Diane was concerned that when she first described these gardens to Joe that he would think it was going to be a hodge podge because there were so many different types of gardens. And when one thinks about it there are many different gardens. For example, there is a Dahlia garden by Susan's studio and that relates to Susan's studio, in the front of the house there is a very whimsical seaside look and that relates to the front of the house, plus not only does it relate to the house but the rooms inside, but the back of the house is more modernistic and when in those rooms, which are more contemporary, when looking out what one is viewing works with that environment. One would never put a loose vegetable garden off of a formal dining room. It wouldn't work with that formal setting. Diane thinks one should create gardens that work with each individual room plus the garden should reflect the architecture of the house. Once you start working within that framework it will allow you to develop a number of different gardens based upon your own interests, whether that be vegetables and herbs or flowers. And that is Diane's take-away. Design gardens after understanding the look of the rooms that overlook your gardens as well as considering the architecture of your home.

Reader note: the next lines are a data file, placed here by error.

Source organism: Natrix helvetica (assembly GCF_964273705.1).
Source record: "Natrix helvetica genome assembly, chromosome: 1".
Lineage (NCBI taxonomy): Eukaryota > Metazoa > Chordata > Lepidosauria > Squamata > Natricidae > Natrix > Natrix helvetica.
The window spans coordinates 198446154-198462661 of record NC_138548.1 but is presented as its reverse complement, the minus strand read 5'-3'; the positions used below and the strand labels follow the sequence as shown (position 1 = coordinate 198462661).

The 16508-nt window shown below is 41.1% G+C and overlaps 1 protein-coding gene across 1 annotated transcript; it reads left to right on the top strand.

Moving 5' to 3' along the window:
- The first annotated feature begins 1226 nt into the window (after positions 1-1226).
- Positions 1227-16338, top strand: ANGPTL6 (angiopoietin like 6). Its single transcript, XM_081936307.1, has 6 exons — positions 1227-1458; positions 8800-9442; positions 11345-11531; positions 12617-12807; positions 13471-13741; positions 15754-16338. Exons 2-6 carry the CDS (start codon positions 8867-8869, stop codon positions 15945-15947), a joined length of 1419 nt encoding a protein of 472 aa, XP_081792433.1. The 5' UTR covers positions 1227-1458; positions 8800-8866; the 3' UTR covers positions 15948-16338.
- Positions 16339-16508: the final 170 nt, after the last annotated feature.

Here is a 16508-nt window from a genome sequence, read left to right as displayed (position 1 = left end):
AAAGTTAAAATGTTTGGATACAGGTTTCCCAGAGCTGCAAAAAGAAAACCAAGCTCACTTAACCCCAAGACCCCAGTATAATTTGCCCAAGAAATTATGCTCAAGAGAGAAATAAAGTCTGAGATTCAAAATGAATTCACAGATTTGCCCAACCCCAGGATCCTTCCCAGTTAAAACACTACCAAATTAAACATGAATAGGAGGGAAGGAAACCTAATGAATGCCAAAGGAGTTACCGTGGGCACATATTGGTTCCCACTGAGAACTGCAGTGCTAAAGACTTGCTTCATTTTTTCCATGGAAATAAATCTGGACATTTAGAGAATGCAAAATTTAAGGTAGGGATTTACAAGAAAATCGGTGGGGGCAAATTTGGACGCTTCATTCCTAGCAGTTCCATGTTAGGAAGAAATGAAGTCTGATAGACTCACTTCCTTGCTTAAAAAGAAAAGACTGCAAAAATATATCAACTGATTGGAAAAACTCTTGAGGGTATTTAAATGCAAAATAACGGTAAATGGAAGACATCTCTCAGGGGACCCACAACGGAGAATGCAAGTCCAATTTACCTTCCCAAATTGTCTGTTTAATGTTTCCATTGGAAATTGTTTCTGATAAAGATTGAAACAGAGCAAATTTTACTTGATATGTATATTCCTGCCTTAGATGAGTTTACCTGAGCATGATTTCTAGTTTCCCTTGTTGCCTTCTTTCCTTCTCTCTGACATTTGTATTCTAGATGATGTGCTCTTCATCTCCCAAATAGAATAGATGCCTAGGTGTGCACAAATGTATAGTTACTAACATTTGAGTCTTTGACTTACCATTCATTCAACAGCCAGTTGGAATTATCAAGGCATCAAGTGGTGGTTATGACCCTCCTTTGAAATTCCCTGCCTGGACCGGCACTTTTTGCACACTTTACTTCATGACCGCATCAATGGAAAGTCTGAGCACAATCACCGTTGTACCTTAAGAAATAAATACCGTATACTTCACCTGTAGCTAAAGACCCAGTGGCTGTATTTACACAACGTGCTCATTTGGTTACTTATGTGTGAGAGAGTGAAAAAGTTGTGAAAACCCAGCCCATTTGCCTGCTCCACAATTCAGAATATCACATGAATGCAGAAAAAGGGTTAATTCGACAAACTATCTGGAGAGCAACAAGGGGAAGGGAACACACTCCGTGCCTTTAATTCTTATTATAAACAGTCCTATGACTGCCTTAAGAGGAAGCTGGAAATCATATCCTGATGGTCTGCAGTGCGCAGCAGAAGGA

By Susan Martin for Proven Winners,
Photographs courtesy of Proven Winners
When you head to the garden center this spring, you'll find more patterned flowers than ever before. All those stripes, speckles and pinwheels are dazzling but it takes a little know-how to pair them with other flowers in container recipes. Here are five creative ways to design spectacular container recipes using patterned flowers.
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